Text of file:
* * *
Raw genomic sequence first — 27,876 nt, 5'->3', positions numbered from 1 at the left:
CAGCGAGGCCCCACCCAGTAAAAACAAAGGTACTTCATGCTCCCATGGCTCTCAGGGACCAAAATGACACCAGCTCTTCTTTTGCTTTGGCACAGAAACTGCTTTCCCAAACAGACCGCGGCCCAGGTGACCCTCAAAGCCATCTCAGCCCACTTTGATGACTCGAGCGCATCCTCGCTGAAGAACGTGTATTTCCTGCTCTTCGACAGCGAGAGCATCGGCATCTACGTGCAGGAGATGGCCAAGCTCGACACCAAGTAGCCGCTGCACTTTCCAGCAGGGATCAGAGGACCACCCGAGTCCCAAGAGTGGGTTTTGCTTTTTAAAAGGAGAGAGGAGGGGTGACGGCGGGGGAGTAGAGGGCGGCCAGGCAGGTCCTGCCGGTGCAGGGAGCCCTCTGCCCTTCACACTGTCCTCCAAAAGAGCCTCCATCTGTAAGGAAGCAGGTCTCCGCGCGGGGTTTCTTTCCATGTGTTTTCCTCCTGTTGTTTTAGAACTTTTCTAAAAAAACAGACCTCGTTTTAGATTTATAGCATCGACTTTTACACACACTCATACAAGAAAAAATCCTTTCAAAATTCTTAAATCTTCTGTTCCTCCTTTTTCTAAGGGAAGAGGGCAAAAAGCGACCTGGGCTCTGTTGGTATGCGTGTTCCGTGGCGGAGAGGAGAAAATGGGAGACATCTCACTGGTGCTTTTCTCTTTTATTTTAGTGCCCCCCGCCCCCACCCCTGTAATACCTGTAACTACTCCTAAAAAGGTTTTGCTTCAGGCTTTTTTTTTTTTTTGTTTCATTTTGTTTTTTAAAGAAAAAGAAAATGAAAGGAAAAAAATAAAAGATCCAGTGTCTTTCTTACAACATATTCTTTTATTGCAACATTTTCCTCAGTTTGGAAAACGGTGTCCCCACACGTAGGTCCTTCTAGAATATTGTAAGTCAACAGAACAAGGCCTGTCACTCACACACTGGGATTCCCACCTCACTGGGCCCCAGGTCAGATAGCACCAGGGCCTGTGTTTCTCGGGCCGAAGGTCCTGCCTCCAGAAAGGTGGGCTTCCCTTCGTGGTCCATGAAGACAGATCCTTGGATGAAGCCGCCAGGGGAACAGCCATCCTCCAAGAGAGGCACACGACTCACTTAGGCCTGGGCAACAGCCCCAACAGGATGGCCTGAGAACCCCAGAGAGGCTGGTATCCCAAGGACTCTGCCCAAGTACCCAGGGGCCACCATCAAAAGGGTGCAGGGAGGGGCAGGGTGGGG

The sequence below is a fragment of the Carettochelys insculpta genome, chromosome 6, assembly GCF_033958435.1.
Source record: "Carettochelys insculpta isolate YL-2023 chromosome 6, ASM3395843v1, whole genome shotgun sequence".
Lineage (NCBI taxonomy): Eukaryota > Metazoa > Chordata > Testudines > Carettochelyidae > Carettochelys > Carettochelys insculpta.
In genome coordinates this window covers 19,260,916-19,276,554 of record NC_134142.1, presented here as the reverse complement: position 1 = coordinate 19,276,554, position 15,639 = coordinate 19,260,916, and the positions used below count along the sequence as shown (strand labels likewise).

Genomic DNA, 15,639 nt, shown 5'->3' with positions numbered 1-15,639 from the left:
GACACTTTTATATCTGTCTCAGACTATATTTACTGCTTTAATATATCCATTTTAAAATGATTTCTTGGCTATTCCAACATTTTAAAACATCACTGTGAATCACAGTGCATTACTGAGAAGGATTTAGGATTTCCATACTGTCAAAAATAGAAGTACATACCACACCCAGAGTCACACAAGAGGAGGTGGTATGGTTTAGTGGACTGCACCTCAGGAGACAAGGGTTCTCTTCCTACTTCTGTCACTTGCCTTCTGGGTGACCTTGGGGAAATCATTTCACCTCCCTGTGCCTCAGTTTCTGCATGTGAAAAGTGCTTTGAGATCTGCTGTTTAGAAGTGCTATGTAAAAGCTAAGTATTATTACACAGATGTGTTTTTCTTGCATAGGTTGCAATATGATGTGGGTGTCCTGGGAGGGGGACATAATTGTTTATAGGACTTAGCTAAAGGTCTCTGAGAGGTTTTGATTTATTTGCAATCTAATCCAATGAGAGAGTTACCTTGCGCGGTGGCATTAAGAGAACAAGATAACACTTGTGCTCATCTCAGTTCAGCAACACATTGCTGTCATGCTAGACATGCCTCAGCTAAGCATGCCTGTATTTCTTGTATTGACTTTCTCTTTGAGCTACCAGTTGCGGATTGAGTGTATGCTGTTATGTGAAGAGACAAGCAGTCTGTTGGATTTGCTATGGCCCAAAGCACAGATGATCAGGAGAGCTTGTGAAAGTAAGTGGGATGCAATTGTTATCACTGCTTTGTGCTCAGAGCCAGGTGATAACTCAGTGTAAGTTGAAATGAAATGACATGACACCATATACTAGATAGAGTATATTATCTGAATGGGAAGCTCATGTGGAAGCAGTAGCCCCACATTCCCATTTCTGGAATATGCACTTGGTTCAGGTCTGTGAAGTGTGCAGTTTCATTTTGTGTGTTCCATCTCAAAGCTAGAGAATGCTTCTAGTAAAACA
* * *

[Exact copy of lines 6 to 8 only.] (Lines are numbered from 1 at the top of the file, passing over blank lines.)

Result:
In genome coordinates this window covers 19,260,916-19,276,554 of record NC_134142.1, presented here as the reverse complement: position 1 = coordinate 19,276,554, position 15,639 = coordinate 19,260,916, and the positions used below count along the sequence as shown (strand labels likewise).

Genomic DNA, 15,639 nt, shown 5'->3' with positions numbered 1-15,639 from the left:
GACACTTTTATATCTGTCTCAGACTATATTTACTGCTTTAATATATCCATTTTAAAATGATTTCTTGGCTATTCCAACATTTTAAAACATCACTGTGAATCACAGTGCATTACTGAGAAGGATTTAGGATTTCCATACTGTCAAAAATAGAAGTACATACCACACCCAGAGTCACACAAGAGGAGGTGGTATGGTTTAGTGGACTGCACCTCAGGAGACAAGGGTTCTCTTCCTACTTCTGTCACTTGCCTTCTGGGTGACCTTGGGGAAATCATTTCACCTCCCTGTGCCTCAGTTTCTGCATGTGAAAAGTGCTTTGAGATCTGCTGTTTAGAAGTGCTATGTAAAAGCTAAGTATTATTACACAGATGTGTTTTTCTTGCATAGGTTGCAATATGATGTGGGTGTCCTGGGAGGGGGACATAATTGTTTATAGGACTTAGCTAAAGGTCTCTGAGAGGTTTTGATTTATTTGCAATCTAATCCAATGAGAGAGTTACCTTGCGCGGTGGCATTAAGAGAACAAGATAACACTTGTGCTCATCTCAGTTCAGCAACACATTGCTGTCATGCTAGACATGCCTCAGCTAAGCATGCCTGTATTTCTTGTATTGACTTTCTCTTTGAGCTACCAGTTGCGGATTGAGTGTATGCTGTTATGTGAAGAGACAAGCAGTCTGTTGGATTTGCTATGGCCCAAAGCACAGATGATCAGGAGAGCTTGTGAAAGTAAGTGGGATGCAATTGTTATCACTGCTTTGTGCTCAGAGCCAGGTGATAACTCAGTGTAAGTTGAAATGAAATGACATGACACCATATACTAGATAGAGTATATTATCTGAATGGGAAGCTCATGTGGAAGCAGTAGCCCCACATTCCCATTTCTGGAATATGCACTTGGTTCAGGTCTGTGAAGTGTGCAGTTTCATTTTGTGTGTTCCATCTCAAAGCTAGAGAATGCTTCTAGTAAAACA